In 1967, an effort to turn Fairfax Avenue into Koufax Avenue -- to honor Dodgers pitcher Sandy Koufax -- struck out. “After all,” Kimball told The Times, “Fairfax is a very long street and is very well known, and how well is Koufax doing this year?”

The year before, an elbow problem had ended Koufax’s glittering career at the tender age of 30. In his 12 years as a Dodger, the left-hander pitched four no-hitters -- one of them a perfect game -- and won the Cy Young Award three times.

In 1971, Jazz Age megaphone crooner and actor Rudy Vallee attempted to have a short section of his street in the Hollywood Hills, Pyramid Place, renamed “Rue de Vallee” -- French for “Vallee’s Way.” When the neighbors objected, he called them “disgruntled pukes.” But the city agreed with the neighbors. Vallee put up his own sign, christening his long driveway Rue de Vallee.

Commercial names are also a no-no, although in the early 1920s, Procter and Gamble streets intersected at the company’s Wilmington soap factory.

Crenshaw Boulevard got its name in 1904 after developer George L. Crenshaw laid out a series of upscale residential tracts in mid-city Los Angeles and named the development Crenshaw Heights.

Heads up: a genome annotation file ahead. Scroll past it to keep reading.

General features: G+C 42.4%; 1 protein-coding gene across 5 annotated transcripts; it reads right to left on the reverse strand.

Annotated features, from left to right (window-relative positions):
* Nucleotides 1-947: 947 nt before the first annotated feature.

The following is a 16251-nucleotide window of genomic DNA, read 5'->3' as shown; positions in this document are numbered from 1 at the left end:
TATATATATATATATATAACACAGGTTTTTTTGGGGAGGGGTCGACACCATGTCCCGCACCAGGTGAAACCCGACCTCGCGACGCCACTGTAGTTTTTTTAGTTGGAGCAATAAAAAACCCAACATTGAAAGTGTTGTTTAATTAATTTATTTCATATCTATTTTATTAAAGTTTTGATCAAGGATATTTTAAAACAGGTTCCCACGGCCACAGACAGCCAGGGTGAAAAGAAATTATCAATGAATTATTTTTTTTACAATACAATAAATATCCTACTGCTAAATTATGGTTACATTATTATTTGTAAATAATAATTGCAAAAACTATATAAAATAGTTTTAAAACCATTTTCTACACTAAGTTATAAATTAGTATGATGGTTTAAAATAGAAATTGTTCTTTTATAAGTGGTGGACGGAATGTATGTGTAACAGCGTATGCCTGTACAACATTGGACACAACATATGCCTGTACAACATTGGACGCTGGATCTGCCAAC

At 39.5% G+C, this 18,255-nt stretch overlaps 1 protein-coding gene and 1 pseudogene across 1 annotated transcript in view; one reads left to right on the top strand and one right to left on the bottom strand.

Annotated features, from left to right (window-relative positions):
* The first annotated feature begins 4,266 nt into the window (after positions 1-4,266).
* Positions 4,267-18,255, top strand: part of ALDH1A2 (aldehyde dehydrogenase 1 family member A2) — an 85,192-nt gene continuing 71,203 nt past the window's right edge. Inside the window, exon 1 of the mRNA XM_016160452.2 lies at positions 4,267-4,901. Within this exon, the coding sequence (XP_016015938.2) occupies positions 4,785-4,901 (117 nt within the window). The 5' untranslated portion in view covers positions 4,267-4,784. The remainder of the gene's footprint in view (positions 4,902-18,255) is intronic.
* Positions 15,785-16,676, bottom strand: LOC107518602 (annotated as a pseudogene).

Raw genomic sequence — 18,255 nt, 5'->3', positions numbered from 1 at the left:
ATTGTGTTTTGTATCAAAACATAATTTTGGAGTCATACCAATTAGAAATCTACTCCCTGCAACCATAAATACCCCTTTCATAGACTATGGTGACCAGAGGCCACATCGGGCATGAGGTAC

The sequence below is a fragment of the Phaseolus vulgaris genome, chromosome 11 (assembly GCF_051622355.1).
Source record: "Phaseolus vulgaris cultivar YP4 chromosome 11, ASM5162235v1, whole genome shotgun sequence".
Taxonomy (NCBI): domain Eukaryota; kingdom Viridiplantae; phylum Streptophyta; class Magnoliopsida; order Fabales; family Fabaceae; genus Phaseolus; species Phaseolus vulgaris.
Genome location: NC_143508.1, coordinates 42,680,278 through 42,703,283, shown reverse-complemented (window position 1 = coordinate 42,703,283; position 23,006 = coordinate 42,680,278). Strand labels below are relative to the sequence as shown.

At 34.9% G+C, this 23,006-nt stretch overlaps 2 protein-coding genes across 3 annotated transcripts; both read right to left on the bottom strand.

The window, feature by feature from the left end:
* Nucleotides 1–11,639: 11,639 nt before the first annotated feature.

Nearly 100 years later, when the City Council considered renaming a section of the boulevard after the late Tom Bradley -- the city’s longest-serving mayor and only African American to hold the post -- many of the largely black community’s residents objected. The Crenshaw name, they said, was too significant to lose.

E.O.C. Ord, the surveyor who laid out and named the city’s early streets in 1849, was honored more than 50 years later with his appellation on a street in what is now Chinatown.

Back when Ord was naming thoroughfares, he was also wooing a young woman named Trinidad de la Guerra. As a tribute, he bestowed his nickname for her on a street: “mi primavera, my springtime.” These days, it’s known as Spring Street.